In 1858, Lieutenant Mayne of the Royal Engineers suggested an area on the east side of the Fraser River, opposite Cayoosh (Lillooet), as an ideal spot to locate a trading post. Later that year, the Hudson’s Bay Company claimed fifty acres and made plans to erect a fort to be named Fort Berens in honour of Henry Hulse Berens, a HBC governor. Fort Berens became known as the HBC fort that was never built.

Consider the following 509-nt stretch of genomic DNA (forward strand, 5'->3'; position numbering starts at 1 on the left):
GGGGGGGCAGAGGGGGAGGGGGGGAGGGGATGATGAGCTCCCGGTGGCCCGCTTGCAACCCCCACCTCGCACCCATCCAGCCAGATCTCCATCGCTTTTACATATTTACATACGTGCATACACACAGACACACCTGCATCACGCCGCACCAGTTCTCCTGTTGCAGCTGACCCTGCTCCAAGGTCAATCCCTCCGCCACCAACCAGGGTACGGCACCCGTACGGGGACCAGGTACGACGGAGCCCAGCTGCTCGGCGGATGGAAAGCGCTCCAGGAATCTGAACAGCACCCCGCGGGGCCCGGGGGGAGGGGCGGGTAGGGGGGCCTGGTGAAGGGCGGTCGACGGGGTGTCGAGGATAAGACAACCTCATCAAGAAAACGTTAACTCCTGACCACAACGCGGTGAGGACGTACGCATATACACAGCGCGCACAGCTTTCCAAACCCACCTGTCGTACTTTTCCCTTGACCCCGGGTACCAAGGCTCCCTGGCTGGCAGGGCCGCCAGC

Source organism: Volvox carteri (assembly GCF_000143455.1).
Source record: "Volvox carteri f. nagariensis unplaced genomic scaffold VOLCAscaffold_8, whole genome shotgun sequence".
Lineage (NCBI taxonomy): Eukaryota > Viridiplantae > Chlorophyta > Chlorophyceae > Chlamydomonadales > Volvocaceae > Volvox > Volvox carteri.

Near this site grew a settlement that became known as Parsonville, named after Otis Parsons. Otis Parsons came to British Columbia during the Fraser River gold rush in 1858 and was one of the miners who helped to build the Port Douglas-Cayoosh trail. Later, he became a packer.
During the gold rush there were several ferries which crossed the Fraser River between Cayoosh (re-named Lillooet in 1860) and Parsonville. The width at the mouth of Lillooet Canyon was narrow and it was there that John Mueller operated a friction-cable barge known as Miller’s Ferry, considered to be the safest route for wagons and horses.